TAF: What did you find are the biggest barriers to engaging diverse Toronto communities in climate action?
Dusha: A lot of people don’t feel that climate change is relevant to them, because climate change is presented as a future issue. So discussing local impacts is important. For example, this summer we saw how hot it was in Toronto and we’re seeing more severe storms taking place. This causes immediate property damage and affects people’s electricity bills. Also, people care more about congestion in the city than reducing transportation emissions, because traffic and crowding is something they are experiencing every day— it’s a hot button issue for Torontonians in the here and now. The other thing we’re hearing is that people are too busy. They have a lot going on and a lot of other priorities. So we need to find ways to identify and connect to those priorities.
TAF: Why do you think addressing barriers and committing to diverse engagement is so important for TransformTO?
Dusha: The real opportunity is that diverse engagement results in diverse ideas. Communities are already doing amazing work at the neighbourhood level. They’re creating community gardens or they’re bringing neighbours together in other ways. One of the great examples we came across was in the Thorncliffe Park neighbourhood in Toronto. The community is very active already, so meeting and engaging them teaches us how to roll out programs on the ground and increase community support. Policies we propose that have been developed with community input are more likely to stand the test of time.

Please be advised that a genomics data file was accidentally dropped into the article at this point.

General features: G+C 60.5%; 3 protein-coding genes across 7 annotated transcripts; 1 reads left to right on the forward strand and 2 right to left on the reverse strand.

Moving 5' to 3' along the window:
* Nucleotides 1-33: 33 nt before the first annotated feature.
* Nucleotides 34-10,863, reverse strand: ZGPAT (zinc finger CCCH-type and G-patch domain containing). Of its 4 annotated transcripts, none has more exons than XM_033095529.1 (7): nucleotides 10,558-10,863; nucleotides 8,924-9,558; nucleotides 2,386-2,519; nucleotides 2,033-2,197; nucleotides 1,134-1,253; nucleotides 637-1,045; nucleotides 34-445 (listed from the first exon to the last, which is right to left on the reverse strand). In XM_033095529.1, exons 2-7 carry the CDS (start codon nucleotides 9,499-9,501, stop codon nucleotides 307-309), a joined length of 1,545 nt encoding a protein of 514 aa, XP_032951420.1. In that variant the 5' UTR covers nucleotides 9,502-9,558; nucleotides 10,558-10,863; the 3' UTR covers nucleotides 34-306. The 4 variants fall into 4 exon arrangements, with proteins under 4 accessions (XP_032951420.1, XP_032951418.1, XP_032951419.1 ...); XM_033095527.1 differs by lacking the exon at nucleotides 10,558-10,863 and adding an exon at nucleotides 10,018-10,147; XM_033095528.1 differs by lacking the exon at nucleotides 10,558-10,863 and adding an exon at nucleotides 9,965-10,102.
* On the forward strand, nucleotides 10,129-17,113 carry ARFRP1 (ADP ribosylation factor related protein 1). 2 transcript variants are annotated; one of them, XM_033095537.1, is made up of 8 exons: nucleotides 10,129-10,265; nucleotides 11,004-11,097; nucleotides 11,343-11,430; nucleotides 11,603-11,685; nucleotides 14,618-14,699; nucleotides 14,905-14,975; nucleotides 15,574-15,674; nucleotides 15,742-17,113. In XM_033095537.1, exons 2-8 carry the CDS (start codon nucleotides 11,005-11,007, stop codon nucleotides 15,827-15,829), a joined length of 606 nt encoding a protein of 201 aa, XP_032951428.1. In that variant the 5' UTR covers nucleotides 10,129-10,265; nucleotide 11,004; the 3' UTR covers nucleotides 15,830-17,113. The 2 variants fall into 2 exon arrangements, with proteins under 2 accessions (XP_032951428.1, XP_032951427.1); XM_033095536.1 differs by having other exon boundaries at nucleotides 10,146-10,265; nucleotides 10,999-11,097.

TAF: What’s the one piece of advice you’d like to offer about how to make TransformTO successful?
Dusha: We need to change how we think about engagement. Having a consultation for consultation’s sake is really not enough. It has to be more sustained. There is a huge opportunity with TransformTO because it is a long-term plan that is looking at actions leading up to 2050. That’s 30 years of potential ongoing engagement with communities – which sounds like a lot – but encouraging people to continue being part of the solution will be key to the success of the programs. We also need to change our messaging. TransformTO needs to be about the real impacts for you and me, and the message has to be hopeful, focusing on community benefits. This goes for the City, for organizations like TEA, but also for the environmental movement as a whole.
Image via Toronto Environmental Alliance